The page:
Other people’s emergencies

Waiting is the worst part, listening for the sirens in the distance, listening to her soft sobs in the bedroom, knowing she doesn’t want me to know how much it hurts.

The engine company first, Warwick, RI Fire Department Engine Co. 6 from West Shore Road, great guys, polite, serious and efficient. Even in their borrowed yellow truck from Cranston they manage to look good. I tell them what I can, she has MS, hard to walk most days, impossible today, sudden onset abdominal pain, right side, 10 out of 10.

She jokes through clenched teeth, “the house is a mess,” though it is gleaming, and the guys tell her so. The ambulance arrives, guys half my age, looking just as worn out as I did.

A quick but thorough assessment and she’s in their chair and gone, into the rescue, ekg, IV and all of that. I let them take her, knowing she is in good hands.

The house is still, deathly quiet as I gather her things. I’m overwhelmed with lonliness as I get an unexpected glimpse of life without her, and her presence in my life is the only thing I can think of, the only thing that matters.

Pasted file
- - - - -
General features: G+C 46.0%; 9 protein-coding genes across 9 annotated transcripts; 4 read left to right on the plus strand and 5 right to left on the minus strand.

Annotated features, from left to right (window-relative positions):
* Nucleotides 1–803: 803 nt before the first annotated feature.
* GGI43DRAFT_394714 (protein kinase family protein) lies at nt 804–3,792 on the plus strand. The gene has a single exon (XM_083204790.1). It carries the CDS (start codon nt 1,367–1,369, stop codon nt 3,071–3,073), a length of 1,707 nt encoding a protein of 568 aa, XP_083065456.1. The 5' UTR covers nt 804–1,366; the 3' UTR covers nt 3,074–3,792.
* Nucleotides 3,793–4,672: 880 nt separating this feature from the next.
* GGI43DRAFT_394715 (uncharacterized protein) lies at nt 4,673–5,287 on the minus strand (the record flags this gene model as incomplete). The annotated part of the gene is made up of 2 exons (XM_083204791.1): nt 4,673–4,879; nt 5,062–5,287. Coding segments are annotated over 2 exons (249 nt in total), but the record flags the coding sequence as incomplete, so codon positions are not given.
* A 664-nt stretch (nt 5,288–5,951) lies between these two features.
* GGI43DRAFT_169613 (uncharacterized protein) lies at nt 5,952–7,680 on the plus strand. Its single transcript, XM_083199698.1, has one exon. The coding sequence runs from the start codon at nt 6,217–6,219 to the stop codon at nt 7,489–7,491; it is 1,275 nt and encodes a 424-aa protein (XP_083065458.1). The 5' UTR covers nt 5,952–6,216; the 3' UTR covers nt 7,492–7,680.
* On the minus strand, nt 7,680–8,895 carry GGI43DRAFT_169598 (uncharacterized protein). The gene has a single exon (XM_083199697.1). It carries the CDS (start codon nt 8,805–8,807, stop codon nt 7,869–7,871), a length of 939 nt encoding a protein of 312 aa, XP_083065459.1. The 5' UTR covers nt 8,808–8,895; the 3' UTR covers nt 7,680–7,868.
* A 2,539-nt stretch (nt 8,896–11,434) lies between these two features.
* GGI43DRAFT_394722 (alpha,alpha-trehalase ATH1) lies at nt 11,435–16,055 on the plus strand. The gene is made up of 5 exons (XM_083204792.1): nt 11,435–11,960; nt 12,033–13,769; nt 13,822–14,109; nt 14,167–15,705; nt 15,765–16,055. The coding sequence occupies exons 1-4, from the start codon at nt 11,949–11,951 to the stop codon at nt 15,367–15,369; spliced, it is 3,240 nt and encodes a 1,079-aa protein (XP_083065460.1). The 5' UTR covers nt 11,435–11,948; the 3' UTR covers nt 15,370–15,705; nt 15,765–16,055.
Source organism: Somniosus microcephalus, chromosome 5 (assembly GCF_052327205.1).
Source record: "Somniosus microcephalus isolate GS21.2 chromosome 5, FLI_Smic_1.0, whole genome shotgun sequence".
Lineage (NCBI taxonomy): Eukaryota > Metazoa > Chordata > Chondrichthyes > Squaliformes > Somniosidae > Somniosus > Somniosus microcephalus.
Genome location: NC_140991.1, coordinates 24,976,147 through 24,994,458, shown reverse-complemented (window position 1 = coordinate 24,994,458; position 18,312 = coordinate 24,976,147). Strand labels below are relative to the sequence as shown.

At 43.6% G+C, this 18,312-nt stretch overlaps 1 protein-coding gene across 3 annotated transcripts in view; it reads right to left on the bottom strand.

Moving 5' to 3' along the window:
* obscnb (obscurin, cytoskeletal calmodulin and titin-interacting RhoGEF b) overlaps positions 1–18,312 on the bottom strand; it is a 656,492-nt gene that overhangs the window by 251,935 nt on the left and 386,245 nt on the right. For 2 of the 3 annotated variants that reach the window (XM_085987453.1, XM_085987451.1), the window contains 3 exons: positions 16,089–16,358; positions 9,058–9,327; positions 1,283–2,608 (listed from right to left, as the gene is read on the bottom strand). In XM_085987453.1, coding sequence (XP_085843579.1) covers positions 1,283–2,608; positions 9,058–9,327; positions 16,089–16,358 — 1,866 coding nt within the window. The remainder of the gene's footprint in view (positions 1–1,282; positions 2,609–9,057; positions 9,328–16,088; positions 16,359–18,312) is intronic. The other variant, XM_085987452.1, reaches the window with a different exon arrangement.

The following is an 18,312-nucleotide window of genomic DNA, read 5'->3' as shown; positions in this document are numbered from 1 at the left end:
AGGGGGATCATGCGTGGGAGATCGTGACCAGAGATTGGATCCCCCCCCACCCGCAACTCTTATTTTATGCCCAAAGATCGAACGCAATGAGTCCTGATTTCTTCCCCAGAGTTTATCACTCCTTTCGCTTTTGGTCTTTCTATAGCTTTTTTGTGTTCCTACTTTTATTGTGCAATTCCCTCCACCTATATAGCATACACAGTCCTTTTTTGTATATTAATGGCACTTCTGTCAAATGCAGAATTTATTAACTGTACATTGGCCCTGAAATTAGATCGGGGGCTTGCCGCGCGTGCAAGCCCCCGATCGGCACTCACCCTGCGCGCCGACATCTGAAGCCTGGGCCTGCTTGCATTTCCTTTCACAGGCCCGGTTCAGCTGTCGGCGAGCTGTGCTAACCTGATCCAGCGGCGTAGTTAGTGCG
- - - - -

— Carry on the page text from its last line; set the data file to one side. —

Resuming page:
Stuff in a bag hastily thrown together will have to do, little did I know it would be three days before we get home. Kidney problems. Waiting for follow up. Tests inconclusive. Pain intense.

Life is funny; we just can’t see how fragile it is, until it punches us in the face.

Waiting now, no sirens, but the painful sobs keep coming. And I thought responding to other people’s emergencies was hard.


  • Dale Wiebe says:

    I’m sorry, Michael.

  • Sharon says:

    Last night at the Book Club presentation, I told you that I had taken many rides to the ER with my husband. I understand how you must have felt in your emergency and can completely sympathize with your feeling of being punched in the face. You are an excellent writer and a true empathizer. I wish you peace.

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